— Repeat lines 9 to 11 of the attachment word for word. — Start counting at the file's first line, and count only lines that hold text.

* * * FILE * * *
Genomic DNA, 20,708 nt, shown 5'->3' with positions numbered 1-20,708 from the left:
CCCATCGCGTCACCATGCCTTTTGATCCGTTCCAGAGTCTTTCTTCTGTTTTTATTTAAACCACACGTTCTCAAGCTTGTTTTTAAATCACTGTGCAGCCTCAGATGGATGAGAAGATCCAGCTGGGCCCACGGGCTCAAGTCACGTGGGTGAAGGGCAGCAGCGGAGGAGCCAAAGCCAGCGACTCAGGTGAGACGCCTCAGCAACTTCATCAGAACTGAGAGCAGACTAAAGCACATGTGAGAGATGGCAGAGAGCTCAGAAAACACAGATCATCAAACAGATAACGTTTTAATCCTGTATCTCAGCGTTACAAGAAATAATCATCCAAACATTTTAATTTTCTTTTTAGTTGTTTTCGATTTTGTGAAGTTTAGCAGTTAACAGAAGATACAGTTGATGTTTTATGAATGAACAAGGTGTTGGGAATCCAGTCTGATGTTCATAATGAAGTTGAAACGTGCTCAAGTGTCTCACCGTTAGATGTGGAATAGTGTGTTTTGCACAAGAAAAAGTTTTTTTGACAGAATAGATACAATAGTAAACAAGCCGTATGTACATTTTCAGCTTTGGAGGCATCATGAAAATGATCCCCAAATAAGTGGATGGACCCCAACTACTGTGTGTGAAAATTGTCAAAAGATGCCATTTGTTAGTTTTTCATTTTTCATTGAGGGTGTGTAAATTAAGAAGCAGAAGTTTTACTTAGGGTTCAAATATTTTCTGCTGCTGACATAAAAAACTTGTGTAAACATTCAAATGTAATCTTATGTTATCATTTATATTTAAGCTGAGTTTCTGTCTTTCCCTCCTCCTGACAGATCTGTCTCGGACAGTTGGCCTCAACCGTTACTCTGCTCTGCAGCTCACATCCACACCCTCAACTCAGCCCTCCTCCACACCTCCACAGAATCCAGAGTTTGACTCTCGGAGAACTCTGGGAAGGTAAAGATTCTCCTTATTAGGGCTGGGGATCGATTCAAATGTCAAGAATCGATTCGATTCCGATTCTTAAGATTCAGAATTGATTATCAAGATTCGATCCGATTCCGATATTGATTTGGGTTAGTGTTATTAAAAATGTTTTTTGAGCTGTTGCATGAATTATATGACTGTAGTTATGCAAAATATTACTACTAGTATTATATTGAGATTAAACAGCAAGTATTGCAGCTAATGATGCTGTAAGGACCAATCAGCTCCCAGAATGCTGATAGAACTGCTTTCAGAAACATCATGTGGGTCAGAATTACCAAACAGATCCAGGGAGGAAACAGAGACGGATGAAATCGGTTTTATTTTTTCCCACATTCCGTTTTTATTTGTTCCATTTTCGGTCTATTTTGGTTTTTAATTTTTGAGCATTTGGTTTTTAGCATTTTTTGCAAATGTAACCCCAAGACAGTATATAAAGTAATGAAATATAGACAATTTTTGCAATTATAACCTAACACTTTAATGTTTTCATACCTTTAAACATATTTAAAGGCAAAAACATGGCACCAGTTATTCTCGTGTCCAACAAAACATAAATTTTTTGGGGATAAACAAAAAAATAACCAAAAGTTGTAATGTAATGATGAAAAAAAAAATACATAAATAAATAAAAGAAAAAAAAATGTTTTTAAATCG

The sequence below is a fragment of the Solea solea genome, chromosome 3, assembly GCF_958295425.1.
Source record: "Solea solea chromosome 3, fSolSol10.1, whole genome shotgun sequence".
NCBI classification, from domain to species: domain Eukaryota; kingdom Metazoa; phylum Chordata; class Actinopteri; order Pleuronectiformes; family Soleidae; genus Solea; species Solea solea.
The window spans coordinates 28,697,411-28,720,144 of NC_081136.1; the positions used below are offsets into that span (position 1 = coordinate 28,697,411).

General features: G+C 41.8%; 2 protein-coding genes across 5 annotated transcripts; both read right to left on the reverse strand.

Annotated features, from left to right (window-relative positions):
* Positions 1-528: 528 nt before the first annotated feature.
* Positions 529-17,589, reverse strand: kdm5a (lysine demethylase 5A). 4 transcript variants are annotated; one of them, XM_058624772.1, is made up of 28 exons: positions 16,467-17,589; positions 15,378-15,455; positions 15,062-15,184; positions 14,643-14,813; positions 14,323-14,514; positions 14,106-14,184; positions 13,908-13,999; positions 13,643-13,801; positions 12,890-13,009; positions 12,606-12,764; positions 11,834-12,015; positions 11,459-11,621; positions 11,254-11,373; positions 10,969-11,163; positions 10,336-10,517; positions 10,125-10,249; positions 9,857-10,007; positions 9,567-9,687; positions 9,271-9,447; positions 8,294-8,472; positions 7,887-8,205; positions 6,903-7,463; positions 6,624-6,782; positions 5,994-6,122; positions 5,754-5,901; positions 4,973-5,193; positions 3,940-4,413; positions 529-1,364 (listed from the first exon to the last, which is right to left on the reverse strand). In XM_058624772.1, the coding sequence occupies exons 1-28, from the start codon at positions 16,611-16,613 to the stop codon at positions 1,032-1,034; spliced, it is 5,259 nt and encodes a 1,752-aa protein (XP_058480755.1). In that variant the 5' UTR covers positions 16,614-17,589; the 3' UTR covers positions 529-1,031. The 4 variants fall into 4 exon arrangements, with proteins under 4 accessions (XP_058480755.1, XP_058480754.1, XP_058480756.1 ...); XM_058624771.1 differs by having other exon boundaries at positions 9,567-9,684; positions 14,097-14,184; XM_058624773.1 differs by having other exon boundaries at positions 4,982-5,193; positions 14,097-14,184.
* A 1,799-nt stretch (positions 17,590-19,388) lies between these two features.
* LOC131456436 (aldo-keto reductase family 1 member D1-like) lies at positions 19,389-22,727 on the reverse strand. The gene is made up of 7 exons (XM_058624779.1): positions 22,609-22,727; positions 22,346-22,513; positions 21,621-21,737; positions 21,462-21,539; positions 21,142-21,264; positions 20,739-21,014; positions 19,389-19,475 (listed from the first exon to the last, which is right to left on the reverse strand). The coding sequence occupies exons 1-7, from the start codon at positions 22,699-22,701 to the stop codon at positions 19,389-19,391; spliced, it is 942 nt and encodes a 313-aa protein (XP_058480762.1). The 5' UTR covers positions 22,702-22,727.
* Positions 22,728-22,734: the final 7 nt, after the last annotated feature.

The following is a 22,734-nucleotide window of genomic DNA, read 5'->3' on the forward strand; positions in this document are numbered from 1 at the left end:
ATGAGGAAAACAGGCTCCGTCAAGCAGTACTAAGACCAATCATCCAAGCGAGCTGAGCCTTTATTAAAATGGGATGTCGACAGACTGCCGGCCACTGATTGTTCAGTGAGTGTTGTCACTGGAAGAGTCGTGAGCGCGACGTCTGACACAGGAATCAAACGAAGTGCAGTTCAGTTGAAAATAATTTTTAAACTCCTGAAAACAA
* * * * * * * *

* Positions 1-528: 528 nt before the first annotated feature.
* Positions 529-17,589, reverse strand: kdm5a (lysine demethylase 5A). 4 transcript variants are annotated; one of them, XM_058624772.1, is made up of 28 exons: positions 16,467-17,589; positions 15,378-15,455; positions 15,062-15,184; positions 14,643-14,813; positions 14,323-14,514; positions 14,106-14,184; positions 13,908-13,999; positions 13,643-13,801; positions 12,890-13,009; positions 12,606-12,764; positions 11,834-12,015; positions 11,459-11,621; positions 11,254-11,373; positions 10,969-11,163; positions 10,336-10,517; positions 10,125-10,249; positions 9,857-10,007; positions 9,567-9,687; positions 9,271-9,447; positions 8,294-8,472; positions 7,887-8,205; positions 6,903-7,463; positions 6,624-6,782; positions 5,994-6,122; positions 5,754-5,901; positions 4,973-5,193; positions 3,940-4,413; positions 529-1,364 (listed from the first exon to the last, which is right to left on the reverse strand). In XM_058624772.1, the coding sequence occupies exons 1-28, from the start codon at positions 16,611-16,613 to the stop codon at positions 1,032-1,034; spliced, it is 5,259 nt and encodes a 1,752-aa protein (XP_058480755.1). In that variant the 5' UTR covers positions 16,614-17,589; the 3' UTR covers positions 529-1,031. The 4 variants fall into 4 exon arrangements, with proteins under 4 accessions (XP_058480755.1, XP_058480754.1, XP_058480756.1 ...); XM_058624771.1 differs by having other exon boundaries at positions 9,567-9,684; positions 14,097-14,184; XM_058624773.1 differs by having other exon boundaries at positions 4,982-5,193; positions 14,097-14,184.
* A 1,799-nt stretch (positions 17,590-19,388) lies between these two features.